The Philips Arena, home of the Atlanta Hawks NBA team, in Atlanta. (John Bazemore/AP)

A former security manager at Atlanta’s premier sports and entertainment arena says that black performers there face tougher security measures during events than white performers and that he was fired for complaining to his managers about discrimination.

In a lawsuit filed Monday in federal court, Samuel R. Hayes accused Philips Arena operator ATL Hawks LLC and one of his superiors at the facility of routinely making security concessions for white performers that they did not offer to their black counterparts.

Hayes, who is black, managed an all-black security staff of about 40 people and handled security operations for the Atlanta Hawks basketball team and day-to-day events from August 2016 until April, according to the lawsuit.

During that time, white artists such as Adele, Radiohead and Bon Jovi were allowed to bypass metal detectors and other security measures, Hayes alleges. Black artists such as Drake, Future and Katt Williams were denied such requests, he says.

Hayes says he was abruptly fired after he and his staff complained repeatedly about the practices. His termination, he says, “was based on race, including stereotypes, myths, assumptions, and preconceived notions of blacks (especially black men) as ‘angry’ and ‘aggressive.’”

The Atlanta Hawks’ chief diversity and inclusion officer, Nzinga Shaw, told the Associated Press Thursday that the claims were baseless and that Hayes was fired for poor performance. “We will defend vigorously,” she said.

Throughout his employment, the lawsuit says, Hayes noticed that security measures were enforced based on race. Just weeks after he started his job, several staff members told him that security was enforced on racial lines and had been for a long time, according to the lawsuit.

The lawsuit names as a defendant Jason Parker, vice president of customer service and operations and Hayes’s direct boss. Hayes says security staff complained that “extra tight security” at black shows with black entertainers and denied black entertainers the same security privileges as their white entertainers.

“It was obvious,” the lawsuit says, “that race (not safety) determined which entertainers and celebrities were permitted to bypass security protocol, and which entertainers and celebrities were not.”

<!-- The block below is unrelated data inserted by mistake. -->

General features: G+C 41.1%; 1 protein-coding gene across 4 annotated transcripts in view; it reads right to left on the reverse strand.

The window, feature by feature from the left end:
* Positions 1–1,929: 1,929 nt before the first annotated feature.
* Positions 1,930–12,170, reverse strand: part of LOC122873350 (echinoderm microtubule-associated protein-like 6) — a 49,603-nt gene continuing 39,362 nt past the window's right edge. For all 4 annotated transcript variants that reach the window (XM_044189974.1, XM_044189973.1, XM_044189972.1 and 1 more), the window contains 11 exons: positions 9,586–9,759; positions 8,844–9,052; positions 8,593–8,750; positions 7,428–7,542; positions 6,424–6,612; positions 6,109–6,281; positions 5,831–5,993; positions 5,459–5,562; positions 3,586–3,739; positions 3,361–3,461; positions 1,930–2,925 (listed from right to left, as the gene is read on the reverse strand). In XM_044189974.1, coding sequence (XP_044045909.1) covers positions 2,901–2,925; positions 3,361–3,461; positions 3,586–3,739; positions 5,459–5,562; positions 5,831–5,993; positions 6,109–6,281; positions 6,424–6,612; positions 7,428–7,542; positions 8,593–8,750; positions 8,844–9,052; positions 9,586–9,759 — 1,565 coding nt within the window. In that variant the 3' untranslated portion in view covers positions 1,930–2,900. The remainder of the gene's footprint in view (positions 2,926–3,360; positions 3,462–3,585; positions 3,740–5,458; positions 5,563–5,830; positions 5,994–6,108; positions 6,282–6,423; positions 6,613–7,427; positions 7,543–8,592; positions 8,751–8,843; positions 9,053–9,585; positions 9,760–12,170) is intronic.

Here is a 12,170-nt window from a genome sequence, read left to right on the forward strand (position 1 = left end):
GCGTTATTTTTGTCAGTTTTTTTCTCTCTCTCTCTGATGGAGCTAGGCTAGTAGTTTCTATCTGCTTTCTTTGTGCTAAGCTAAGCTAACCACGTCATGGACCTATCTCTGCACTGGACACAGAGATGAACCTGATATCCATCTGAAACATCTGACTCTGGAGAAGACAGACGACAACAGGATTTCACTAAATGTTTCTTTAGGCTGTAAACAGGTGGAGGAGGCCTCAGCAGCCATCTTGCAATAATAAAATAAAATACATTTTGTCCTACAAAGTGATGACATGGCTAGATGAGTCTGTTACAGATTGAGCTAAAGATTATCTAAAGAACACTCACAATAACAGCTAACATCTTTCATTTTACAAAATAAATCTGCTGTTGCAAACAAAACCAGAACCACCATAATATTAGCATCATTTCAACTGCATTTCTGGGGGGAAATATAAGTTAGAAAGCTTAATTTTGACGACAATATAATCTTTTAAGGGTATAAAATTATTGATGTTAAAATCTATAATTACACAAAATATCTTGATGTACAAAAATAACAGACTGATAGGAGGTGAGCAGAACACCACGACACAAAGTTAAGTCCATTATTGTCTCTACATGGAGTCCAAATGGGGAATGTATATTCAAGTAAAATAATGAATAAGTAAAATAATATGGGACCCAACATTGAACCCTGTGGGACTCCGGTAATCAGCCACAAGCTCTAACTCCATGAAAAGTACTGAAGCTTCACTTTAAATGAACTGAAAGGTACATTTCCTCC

The lawsuit offers a list of instances purporting to show that white performers got special treatment.

In October, the lawsuit says, comedian Amy Schumer requested that “for convenience” her entire production team be allowed to come and go without passing through metal detectors. The arena granted the request over objections from Hayes.

At the same event, Schumer’s bodyguard asked to drop her off at the facility’s media entrance. Hayes says he rejected the request, saying even the mayor of Atlanta had been denied clearance to come through the media entrance on a different occasion.

When Hayes spoke with Parker about the issue, Parker ordered him to write an apology letter to the event’s production manager, according to the lawsuit. In the same conversation, Parker warned Hayes that “people perceive him as ‘aggressive’ because he is ‘a large black man with an intimidating voice and commanding presence,’ and advised Plaintiff to ‘watch tone’ when conversing with others,” Hayes alleges.

The lawsuit also recounts an awkward confrontation at a Radiohead concert in April when a black Atlanta Hawks security officer complained that one of the band’s crew members “became belligerent and dropped his pants” after being told he had to pass through metal detectors. A white event manager intervened and allowed the crew member to bypass the metal detectors, according to the lawsuit.

Black performers and their crews were subject to heightened security, the lawsuit says, and their requests for the same types of concessions were shot down. Rappers Sean “Diddy” Combs, Jeezy, Kanye West and the members of Migos were all denied requests to bypass metal detectors at their events, as were comedians Katt Williams, Cedric the Entertainer and Eddie Griffin, according to the lawsuit.

Hayes said he told Parker and other superiors on multiple occasions that he and his staff believed security protocols were based on race. He said his staff questioned “why so many security concessions are made for white performers but not for black performers, and why security is often heightened at black shows but not at white shows.”

In response, Parker stated that “hip hop acts draw a different crowd, and the white acts bring in more money,” according to the lawsuit.

At the end of April, Parker fired Hayes. According to the lawsuit, Parker said Hayes had to go because he suspended a staff member for insubordination and terminated another for sleeping on the job without consulting human resources first.

Hayes alleges his firing was retaliatory and based on race. The lawsuit seeks unspecified damages.

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